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Egenis Sound Art Piece - HMV B2469 - Nightingales - Beatrice Harrison
PMusic: 'Mobile Dawn In An Old World Garden'
 exibited at the Anti-Parallel Show 2007
 Mobile Dawn - Beatrice Harrison
top: a photographic assemblage of Beatrice Harrison at the cello and the HMV recording
'Mobile Dawn In An Old World Garden' is a Parallel Music/sound piece which takes as its raw material a 'found recording' - a 78 rpm record of birdsong made eighty years ago in the garden of renowned musician Beatrice Harrison (one of the famous Harrison sisters). It was at Harrison's suggestion that the first ever live BBC broadcast was made featuring the cellist 'dueting' with a nightingale in her garden in 1924. The poetry of this narrative - and the fact that the record appears to be a field recording of birdsong alone, has inspired a piece in which Beatrice is hopefully present by her absence and also provides a comment on representations of and engagements with the natural world.

To construct the composition, the Harrison recording (HMV B 2469) was digitised and sonic material from the B side: 'Dawn In An Old World Garden' (2-9255) was processed and made into a series of small sound elements or 'Sons'. The new work - 'Mobile Dawn In An Old World Garden' - is woven from the random selection and performance of these Sons.
  Click on the above image to hear an online version of this sound art piece  
  PMusic: Notes on 'Mobile Dawn In An Old World Garden'
This work, exhibited as part of the 'Anti-Parallel' Egenis show 2007, consists of 208 (4x52) discrete sound recordings derived from one side of a 78rpm gramophone record entitled 'Dawn In An Old World Garden' (HMV B2469); these sound recordings (or 'Sons') are then selected and played via the Parallel Music method. The new PMusic composition, entitled 'Mobile Dawn In An Old World Garden', is dedicated to Beatrice Harrison.


The gramophone record that provides the basis for this PMusic composition was made in 1927 in the garden of cellist Beatrice Harrison who three years earlier had made the first live BBC broadcast in the same garden in Oxted 'duetting' with nightingales. This unfolding narrative fascinated me as I began to research a disc I had bought some 15 years ago (mainly out of curiosity as to its original purpose). Although this particular recording features birdsong alone, I feel that Beatrice is present by her absence in the new composition - it is certainly dedicated to her.

My thinking about this piece was also amplified by conversations with Martin Prothero - whose practice inspired me to make a sound work that is influenced by the notion of animal tracks or traces, and Chris Cook - whose textual exploration of DNA and the concept of antiparallel also informed my construction of 'Mobile Dawn', particularly in terms of its performance.

A scan of the label of HMV B2469
To make the new work, the Harrison recording (HMV B 2469) was digitised to the highest possible quality (at Stanley Productions in London) and sonic material from the B side: 'Dawn In An Old World Garden' (2-9255) was
extracted, and in some cases processed, to give four categories of sound (52 Sons in each). Following on from the inspiration of Chris Cook's written work, which playfully refers to the four bases of DNA: thymine, adenine, cytosine and guanine, these categories were entitled T A C and G:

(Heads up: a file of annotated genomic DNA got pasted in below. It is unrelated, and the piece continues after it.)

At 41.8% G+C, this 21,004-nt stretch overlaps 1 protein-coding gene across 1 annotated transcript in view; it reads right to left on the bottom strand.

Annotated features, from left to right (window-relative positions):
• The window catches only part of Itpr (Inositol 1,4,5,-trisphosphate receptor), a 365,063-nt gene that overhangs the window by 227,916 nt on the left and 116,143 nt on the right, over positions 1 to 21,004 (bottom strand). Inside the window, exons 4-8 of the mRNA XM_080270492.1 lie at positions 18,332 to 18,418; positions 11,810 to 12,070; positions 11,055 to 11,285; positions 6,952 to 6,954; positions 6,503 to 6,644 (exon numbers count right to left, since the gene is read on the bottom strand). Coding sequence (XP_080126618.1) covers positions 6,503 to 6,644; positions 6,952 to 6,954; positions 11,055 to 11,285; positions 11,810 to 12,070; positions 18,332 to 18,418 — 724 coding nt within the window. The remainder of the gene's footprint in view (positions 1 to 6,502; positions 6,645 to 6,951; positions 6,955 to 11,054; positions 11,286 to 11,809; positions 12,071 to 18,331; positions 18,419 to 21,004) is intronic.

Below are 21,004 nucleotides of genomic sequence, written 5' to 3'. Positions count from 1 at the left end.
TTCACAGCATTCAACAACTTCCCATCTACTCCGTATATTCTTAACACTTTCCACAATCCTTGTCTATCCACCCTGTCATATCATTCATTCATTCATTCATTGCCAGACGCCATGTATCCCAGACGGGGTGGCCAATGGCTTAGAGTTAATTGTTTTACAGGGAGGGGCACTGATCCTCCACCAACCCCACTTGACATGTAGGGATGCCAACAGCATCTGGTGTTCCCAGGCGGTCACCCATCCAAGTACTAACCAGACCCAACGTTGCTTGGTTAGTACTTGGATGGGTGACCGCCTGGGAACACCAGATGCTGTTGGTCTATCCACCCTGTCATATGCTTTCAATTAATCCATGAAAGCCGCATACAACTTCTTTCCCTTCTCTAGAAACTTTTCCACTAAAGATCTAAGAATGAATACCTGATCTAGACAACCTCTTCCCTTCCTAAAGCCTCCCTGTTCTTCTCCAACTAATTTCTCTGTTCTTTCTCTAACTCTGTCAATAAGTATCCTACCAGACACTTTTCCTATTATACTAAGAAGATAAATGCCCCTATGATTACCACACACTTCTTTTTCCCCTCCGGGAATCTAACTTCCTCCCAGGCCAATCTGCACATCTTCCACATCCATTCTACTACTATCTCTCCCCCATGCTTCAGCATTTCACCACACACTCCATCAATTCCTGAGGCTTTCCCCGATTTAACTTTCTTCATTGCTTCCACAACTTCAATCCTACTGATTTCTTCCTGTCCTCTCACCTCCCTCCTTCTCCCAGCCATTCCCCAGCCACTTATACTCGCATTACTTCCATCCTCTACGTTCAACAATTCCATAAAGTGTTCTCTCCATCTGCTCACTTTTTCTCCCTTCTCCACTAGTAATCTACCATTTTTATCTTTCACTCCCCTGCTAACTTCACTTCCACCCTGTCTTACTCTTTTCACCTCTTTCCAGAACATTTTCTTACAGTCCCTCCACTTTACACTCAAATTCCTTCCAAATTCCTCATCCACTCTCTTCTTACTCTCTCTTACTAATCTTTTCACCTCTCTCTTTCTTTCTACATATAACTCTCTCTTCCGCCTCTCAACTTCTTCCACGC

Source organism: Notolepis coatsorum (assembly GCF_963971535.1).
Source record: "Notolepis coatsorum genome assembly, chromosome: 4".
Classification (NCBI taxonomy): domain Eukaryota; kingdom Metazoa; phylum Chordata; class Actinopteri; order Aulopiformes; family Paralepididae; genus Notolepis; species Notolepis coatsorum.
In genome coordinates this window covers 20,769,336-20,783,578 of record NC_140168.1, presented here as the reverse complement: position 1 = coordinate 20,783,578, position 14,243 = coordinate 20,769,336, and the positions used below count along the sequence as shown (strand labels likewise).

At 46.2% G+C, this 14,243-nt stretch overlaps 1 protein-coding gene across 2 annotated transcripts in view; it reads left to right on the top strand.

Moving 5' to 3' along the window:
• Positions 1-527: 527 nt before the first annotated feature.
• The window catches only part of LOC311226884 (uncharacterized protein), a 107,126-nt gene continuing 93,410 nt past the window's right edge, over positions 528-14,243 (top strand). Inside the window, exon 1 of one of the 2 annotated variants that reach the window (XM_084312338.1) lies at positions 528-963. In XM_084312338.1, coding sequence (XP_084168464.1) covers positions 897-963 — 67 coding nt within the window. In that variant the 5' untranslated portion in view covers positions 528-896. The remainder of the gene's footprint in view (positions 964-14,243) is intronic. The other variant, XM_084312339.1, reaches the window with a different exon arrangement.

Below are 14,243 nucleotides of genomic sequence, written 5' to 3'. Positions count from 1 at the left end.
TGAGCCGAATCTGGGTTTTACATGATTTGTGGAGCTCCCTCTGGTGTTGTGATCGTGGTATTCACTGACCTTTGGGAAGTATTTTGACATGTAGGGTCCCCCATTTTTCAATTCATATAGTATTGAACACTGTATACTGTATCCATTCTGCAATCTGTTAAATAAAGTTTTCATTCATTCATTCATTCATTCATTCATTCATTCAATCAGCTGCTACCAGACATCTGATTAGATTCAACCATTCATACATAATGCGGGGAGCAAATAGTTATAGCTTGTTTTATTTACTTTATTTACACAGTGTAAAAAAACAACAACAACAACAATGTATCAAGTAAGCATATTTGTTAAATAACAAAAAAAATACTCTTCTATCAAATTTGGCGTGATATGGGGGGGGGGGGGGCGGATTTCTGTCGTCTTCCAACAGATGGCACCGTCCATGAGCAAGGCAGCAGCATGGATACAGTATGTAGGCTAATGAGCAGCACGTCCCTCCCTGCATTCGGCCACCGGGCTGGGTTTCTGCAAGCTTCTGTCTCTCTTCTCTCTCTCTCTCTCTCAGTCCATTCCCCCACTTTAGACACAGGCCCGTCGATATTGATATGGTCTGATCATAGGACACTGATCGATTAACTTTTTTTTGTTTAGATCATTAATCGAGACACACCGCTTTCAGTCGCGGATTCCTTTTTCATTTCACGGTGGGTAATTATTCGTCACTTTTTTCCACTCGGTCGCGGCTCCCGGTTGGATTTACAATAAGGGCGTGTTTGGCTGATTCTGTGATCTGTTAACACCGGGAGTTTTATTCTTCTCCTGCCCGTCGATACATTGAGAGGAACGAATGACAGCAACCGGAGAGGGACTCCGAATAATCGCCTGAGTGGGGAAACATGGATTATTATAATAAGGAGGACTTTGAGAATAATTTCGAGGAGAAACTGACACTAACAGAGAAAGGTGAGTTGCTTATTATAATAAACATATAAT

The T or 'Trace'* category contains Sons derived purely from the noises made by the 'scratches' of the record - the 'traces' of the medium  (example)
  The A or 'Aggregate' category contains Sons which have been made from the birdsong recording and its attendant 'scratches'  (example)  
  The C or 'Carillon' group has birdsong from which I have tried to subtract the background noise of the record — 'scratch'-free versions of the dawn chorus  (example)  
The G or 'Garden' Sons have been re-pitched and modified to give sounds suggestive perhaps of rain, forests, exotic beasts - other geographies, situations and locations  (example)
In the sounding of this piece, at any one time a particular performance method and its duration (or 'Net') are chosen by indeterminate means. Some Nets give periods of silence, some take their cue from the antiparallel notion and play simultaneously paired of sounds from either the T and A, or C and G categories. Some play four channels of sounds chosen from the entirely same category, others from all categories.

It is my hope that these sounds blend into and merge with their surroundings, occasionally 'troubling the air' or inadvertently duetting with exterior bird calls, to play games with represented space and time via a recording originated over eighty years ago.

* see Nattiez 1990 below for more on the notion of 'the trace'      

Paul Ramsay 16th March '07

Cleveland-Peck, Patricia, (1985), 'The Cello and the Nightingale - the Autobiography of Beatrice Harrison', John Murray Ltd.
Nattiez, Jean-Jacques, trans. by Carolyn Abbate, (1990), 'Music and Discourse: Toward a Semiology of Music', Princeton University Press
Rothenberg, David, (2005), 'Why Birds Sing - A Journey into the Mystery of Birdsong', Basic Books

The Harrison Sisters
The Nightingale Broadcasts
First outside broadcast of Beatrice Harrison and nightingales 1924
'The cellist who enthralled the nation with her nightingale duet' (BBC Radio 4)
'The Cello and the Nightingale' - A Play by Patricia Cleveland Peck
The Cello and Nightingale Sessions
Birdsong and Music

Why Birds Sing - a review with excerpts from David Rothenberg's book
Nightingale Appeal

Messiaen (see section 'Birdsong and the 1960s' for another approach to the inclusion of birdsong in music)

PMusic: parallel music always the same - and never the same